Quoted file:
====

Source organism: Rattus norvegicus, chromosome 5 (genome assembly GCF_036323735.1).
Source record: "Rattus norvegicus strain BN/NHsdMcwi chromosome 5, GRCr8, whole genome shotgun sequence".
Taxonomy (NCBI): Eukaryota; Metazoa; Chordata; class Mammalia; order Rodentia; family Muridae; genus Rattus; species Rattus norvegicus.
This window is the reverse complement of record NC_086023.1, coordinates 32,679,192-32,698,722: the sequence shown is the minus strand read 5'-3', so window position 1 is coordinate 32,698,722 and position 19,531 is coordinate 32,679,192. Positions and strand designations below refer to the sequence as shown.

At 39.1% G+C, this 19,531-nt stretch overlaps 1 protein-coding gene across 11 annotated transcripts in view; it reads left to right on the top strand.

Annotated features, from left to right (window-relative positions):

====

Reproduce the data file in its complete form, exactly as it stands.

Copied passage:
Source organism: Rattus norvegicus, chromosome 5 (genome assembly GCF_036323735.1).
Source record: "Rattus norvegicus strain BN/NHsdMcwi chromosome 5, GRCr8, whole genome shotgun sequence".
Taxonomy (NCBI): Eukaryota; Metazoa; Chordata; class Mammalia; order Rodentia; family Muridae; genus Rattus; species Rattus norvegicus.
This window is the reverse complement of record NC_086023.1, coordinates 32,679,192-32,698,722: the sequence shown is the minus strand read 5'-3', so window position 1 is coordinate 32,698,722 and position 19,531 is coordinate 32,679,192. Positions and strand designations below refer to the sequence as shown.

At 39.1% G+C, this 19,531-nt stretch overlaps 1 protein-coding gene across 11 annotated transcripts in view; it reads left to right on the top strand.

Annotated features, from left to right (window-relative positions):